Saturday, November 26, 2016

What Being an Editor for a Website has Taught Me

September was my two year anniversary being with Geeks Under Grace. Two years ago, I had just left a really difficult job and I noticed this really cool organization my friend was a part of. Geeks Under Grace is a site where Christian meets geek. We review movies, games, and more with a Christian perspective. We also have a newscast and devotionals for the geek crowd. I love the vision. So I asked to join and the owner said yes. 

At first I was going to be a writer, but then my internet was out for two or three weeks (Thank you, Comcast) and I almost lost that position. When near the end of that long and extremely aggravating time my friend and colleague Casey, Editor-In-Chief of GUG, asked me to be an editor because she needed one desperately. Now I'm the head movie editor and I have six writers under my wing.

Throughout my experience, I've learned a lot of things that I feel have affected both my skills as a writer and my life. Here are five of the most important:

1.) Improving my Editing Skill - This is an obvious one, but practice makes perfect, eh? Because I've edited so many articles in my time, I've gotten a sharper eye. I've also discovered new ways on how to make sentences better and new ways on how to make my editing more effective. I feel like my blog has improved much since I've started editing, because I've had to edit not just grammar, but formatting as well. 

2.) Learning How to Manage People - I've never really pegged myself as the leader type. I'm a really shy and introverted person, but I've liked being in charge of a group of guys. It's increased my people skills and leadership skills. I've dealt with both really good people and really irritating people (as in people who were so picky that got mad at me because I deleted a colon in their review). 

3.) Learning How to Coordinate with People - Being part of the management team I suppose, I've had to learn to coordinate with them like to keep in communication during event weeks and to ask for the headliner. I've attended meetings and learned business skills from that.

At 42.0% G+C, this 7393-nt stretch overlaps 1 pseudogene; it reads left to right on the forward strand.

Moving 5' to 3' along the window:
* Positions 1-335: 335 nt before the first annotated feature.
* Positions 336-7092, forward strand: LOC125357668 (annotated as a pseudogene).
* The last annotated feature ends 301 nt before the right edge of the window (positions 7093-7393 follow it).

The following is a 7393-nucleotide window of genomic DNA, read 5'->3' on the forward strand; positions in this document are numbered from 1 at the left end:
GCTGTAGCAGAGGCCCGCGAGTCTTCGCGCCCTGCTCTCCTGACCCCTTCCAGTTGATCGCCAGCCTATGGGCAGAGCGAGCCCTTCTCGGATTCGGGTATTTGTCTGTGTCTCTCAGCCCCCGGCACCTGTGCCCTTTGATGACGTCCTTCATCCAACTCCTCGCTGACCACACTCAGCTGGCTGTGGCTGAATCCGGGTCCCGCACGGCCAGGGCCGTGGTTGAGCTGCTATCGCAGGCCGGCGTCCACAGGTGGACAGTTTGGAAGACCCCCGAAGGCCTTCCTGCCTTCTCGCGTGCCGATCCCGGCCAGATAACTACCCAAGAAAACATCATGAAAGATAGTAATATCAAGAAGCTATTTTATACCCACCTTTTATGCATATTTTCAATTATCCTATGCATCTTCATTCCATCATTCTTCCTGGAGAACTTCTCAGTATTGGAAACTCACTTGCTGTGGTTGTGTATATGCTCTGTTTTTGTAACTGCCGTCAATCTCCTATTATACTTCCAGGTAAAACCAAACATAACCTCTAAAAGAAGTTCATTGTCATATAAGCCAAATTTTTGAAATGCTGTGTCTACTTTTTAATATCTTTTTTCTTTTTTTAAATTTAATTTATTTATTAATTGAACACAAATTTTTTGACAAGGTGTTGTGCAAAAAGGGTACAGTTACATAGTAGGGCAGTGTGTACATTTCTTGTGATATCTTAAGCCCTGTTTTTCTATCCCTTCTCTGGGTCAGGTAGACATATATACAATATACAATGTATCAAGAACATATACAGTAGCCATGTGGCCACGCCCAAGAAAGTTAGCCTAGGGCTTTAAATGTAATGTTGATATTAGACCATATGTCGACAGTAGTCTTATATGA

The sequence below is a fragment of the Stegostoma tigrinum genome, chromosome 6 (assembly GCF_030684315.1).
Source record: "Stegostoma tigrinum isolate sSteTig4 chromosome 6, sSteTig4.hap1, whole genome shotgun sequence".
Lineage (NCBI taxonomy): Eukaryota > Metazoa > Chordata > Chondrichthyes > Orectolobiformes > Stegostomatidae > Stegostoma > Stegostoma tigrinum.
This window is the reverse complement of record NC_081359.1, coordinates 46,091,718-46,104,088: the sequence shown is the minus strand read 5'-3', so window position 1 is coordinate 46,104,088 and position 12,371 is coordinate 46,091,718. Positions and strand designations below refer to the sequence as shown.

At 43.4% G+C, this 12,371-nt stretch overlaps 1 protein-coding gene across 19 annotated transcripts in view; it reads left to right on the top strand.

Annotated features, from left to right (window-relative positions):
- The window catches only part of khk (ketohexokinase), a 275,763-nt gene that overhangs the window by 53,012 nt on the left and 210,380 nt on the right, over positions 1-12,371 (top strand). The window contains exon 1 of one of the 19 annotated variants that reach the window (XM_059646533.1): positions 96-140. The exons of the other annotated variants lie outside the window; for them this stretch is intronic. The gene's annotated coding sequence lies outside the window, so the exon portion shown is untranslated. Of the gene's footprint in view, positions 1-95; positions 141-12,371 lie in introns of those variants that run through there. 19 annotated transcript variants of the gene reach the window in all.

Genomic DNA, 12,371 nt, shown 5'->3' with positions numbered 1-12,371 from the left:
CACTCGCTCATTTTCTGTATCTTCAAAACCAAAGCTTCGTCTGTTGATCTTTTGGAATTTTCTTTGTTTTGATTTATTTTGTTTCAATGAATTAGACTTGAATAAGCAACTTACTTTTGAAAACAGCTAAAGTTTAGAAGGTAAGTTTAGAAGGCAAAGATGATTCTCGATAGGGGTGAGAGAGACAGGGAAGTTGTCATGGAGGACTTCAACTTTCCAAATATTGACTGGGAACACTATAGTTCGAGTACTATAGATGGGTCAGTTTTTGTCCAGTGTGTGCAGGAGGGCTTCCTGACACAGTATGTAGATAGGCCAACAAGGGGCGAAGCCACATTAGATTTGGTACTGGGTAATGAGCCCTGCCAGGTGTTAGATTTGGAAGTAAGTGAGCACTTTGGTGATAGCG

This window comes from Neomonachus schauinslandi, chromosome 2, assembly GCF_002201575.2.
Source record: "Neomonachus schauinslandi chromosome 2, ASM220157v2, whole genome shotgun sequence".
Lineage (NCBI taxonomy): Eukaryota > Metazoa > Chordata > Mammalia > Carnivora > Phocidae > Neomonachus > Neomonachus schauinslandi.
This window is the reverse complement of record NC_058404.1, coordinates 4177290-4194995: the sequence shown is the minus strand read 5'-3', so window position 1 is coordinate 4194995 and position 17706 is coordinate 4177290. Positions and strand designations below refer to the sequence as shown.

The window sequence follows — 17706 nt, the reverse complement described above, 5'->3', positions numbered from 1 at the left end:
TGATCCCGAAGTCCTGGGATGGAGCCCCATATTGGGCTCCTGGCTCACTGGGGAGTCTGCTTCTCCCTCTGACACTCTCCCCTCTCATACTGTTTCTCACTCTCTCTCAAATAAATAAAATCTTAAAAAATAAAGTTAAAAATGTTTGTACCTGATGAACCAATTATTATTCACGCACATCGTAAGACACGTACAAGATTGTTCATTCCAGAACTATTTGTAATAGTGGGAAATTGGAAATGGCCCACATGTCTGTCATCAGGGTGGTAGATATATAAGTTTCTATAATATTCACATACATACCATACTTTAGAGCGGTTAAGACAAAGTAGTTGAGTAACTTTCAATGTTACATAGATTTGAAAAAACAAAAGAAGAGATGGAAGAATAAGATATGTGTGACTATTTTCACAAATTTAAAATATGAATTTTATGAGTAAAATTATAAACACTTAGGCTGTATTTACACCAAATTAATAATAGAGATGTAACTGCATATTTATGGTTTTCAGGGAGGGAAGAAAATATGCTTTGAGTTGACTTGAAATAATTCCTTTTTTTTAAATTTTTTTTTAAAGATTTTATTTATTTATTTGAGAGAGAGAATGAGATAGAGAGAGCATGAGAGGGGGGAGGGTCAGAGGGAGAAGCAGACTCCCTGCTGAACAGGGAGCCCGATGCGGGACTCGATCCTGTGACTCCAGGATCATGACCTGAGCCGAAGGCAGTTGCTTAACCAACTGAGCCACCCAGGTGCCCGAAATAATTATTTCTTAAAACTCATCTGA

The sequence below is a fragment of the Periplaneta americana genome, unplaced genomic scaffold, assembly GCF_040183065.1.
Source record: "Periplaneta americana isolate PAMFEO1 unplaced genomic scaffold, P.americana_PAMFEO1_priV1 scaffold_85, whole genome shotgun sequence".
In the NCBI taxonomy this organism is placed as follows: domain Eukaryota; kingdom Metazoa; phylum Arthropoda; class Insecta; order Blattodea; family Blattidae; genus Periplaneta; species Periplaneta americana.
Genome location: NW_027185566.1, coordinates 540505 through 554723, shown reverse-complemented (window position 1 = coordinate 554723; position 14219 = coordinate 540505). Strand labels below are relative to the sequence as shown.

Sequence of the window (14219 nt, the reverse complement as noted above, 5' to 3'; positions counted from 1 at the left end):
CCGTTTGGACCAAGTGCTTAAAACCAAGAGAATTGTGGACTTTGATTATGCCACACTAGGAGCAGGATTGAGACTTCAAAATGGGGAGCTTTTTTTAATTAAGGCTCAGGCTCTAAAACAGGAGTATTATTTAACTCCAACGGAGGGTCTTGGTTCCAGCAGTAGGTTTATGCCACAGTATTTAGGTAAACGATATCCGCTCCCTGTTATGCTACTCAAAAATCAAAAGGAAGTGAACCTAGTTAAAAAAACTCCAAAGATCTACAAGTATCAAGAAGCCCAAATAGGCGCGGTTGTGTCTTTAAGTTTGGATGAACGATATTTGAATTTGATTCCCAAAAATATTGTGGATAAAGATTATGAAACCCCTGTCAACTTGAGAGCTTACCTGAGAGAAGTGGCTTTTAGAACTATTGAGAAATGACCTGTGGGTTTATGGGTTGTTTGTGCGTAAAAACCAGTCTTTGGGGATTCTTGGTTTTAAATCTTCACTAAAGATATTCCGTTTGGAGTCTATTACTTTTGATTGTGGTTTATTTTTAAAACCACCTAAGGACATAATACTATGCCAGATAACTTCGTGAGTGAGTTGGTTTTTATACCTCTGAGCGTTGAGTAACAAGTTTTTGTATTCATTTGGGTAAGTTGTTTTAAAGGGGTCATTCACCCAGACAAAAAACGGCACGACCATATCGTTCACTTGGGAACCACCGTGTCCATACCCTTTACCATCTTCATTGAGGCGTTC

4.) Raising my Standards - At the beginning of being an editor, I didn't have a lot of experience (but you don't get experience until you've first experienced the thing you need to get experience). Now I've learned more about what looks good in an article, about guidelines, what are articles get more views and why, and about quality of the content of the article. 

5.) Empathizing with Editors and Agents - I'm really beginning to understand you guys. It's super irritating when a writer doesn't adhere to guidelines. I get forgetting a tag or two, but when a review comes up 200 words short or forgets an entire section, I have to tell the writer to go back and fix it. An editor's job is to polish the article, not to completely revamp it. I totally understand when an editor or agent reject a piece just because it doesn't hold up to guidelines. We give the writers a guide. It's not too hard to adhere to it. 

Conclusion - Being an editor for a website has definitely changed me. I believe it's been an essential part of my growth as a writer. Because of this position it's also helped me get further positions with other companies like as a staff writer with Geekdom House (which is another post that I will be speaking about in the coming weeks). If you have the opportunity to be an editor for a website or the like, I highly recommend you do it. It will increase the quality of your other written works exponentially.

Have you ever been an editor for a website? What things have you learned? Have you ever aspired for be one? 

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